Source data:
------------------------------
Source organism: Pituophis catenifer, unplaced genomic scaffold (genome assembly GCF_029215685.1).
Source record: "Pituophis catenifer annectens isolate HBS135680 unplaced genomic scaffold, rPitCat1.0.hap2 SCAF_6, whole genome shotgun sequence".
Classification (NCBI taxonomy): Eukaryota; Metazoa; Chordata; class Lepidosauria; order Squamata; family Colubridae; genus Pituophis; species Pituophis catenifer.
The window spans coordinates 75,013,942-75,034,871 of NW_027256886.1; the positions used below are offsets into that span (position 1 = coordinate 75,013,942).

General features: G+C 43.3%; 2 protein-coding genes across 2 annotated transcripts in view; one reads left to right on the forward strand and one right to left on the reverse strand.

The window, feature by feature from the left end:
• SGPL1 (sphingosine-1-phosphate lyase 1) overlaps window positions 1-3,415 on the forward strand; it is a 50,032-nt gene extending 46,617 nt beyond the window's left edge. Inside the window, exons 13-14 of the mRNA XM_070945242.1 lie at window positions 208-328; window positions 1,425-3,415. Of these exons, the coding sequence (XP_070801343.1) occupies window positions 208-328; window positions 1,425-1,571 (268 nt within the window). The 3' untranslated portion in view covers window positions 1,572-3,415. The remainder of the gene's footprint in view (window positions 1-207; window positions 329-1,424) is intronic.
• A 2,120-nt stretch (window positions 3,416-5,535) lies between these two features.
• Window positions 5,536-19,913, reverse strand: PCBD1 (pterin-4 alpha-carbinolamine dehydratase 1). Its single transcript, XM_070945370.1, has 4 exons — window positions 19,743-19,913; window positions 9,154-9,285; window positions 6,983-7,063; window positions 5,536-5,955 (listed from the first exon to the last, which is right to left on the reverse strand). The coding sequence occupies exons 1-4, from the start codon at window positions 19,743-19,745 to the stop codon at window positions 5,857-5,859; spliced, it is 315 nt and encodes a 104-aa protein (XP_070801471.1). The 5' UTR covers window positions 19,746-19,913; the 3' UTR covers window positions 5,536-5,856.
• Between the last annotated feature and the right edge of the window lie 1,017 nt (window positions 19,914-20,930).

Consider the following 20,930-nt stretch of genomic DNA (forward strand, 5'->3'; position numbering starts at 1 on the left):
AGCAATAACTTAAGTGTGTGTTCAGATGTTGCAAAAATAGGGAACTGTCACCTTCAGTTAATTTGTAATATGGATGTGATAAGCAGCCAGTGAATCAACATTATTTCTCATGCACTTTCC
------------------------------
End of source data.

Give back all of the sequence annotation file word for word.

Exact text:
Source organism: Pituophis catenifer, unplaced genomic scaffold (genome assembly GCF_029215685.1).
Source record: "Pituophis catenifer annectens isolate HBS135680 unplaced genomic scaffold, rPitCat1.0.hap2 SCAF_6, whole genome shotgun sequence".
Classification (NCBI taxonomy): Eukaryota; Metazoa; Chordata; class Lepidosauria; order Squamata; family Colubridae; genus Pituophis; species Pituophis catenifer.
The window spans coordinates 75,013,942-75,034,871 of NW_027256886.1; the positions used below are offsets into that span (position 1 = coordinate 75,013,942).

General features: G+C 43.3%; 2 protein-coding genes across 2 annotated transcripts in view; one reads left to right on the forward strand and one right to left on the reverse strand.

The window, feature by feature from the left end:
• SGPL1 (sphingosine-1-phosphate lyase 1) overlaps window positions 1-3,415 on the forward strand; it is a 50,032-nt gene extending 46,617 nt beyond the window's left edge. Inside the window, exons 13-14 of the mRNA XM_070945242.1 lie at window positions 208-328; window positions 1,425-3,415. Of these exons, the coding sequence (XP_070801343.1) occupies window positions 208-328; window positions 1,425-1,571 (268 nt within the window). The 3' untranslated portion in view covers window positions 1,572-3,415. The remainder of the gene's footprint in view (window positions 1-207; window positions 329-1,424) is intronic.
• A 2,120-nt stretch (window positions 3,416-5,535) lies between these two features.
• Window positions 5,536-19,913, reverse strand: PCBD1 (pterin-4 alpha-carbinolamine dehydratase 1). Its single transcript, XM_070945370.1, has 4 exons — window positions 19,743-19,913; window positions 9,154-9,285; window positions 6,983-7,063; window positions 5,536-5,955 (listed from the first exon to the last, which is right to left on the reverse strand). The coding sequence occupies exons 1-4, from the start codon at window positions 19,743-19,745 to the stop codon at window positions 5,857-5,859; spliced, it is 315 nt and encodes a 104-aa protein (XP_070801471.1). The 5' UTR covers window positions 19,746-19,913; the 3' UTR covers window positions 5,536-5,856.
• Between the last annotated feature and the right edge of the window lie 1,017 nt (window positions 19,914-20,930).

Consider the following 20,930-nt stretch of genomic DNA (forward strand, 5'->3'; position numbering starts at 1 on the left):
AGCAATAACTTAAGTGTGTGTTCAGATGTTGCAAAAATAGGGAACTGTCACCTTCAGTTAATTTGTAATATGGATGTGATAAGCAGCCAGTGAATCAACATTATTTCTCATGCACTTTCC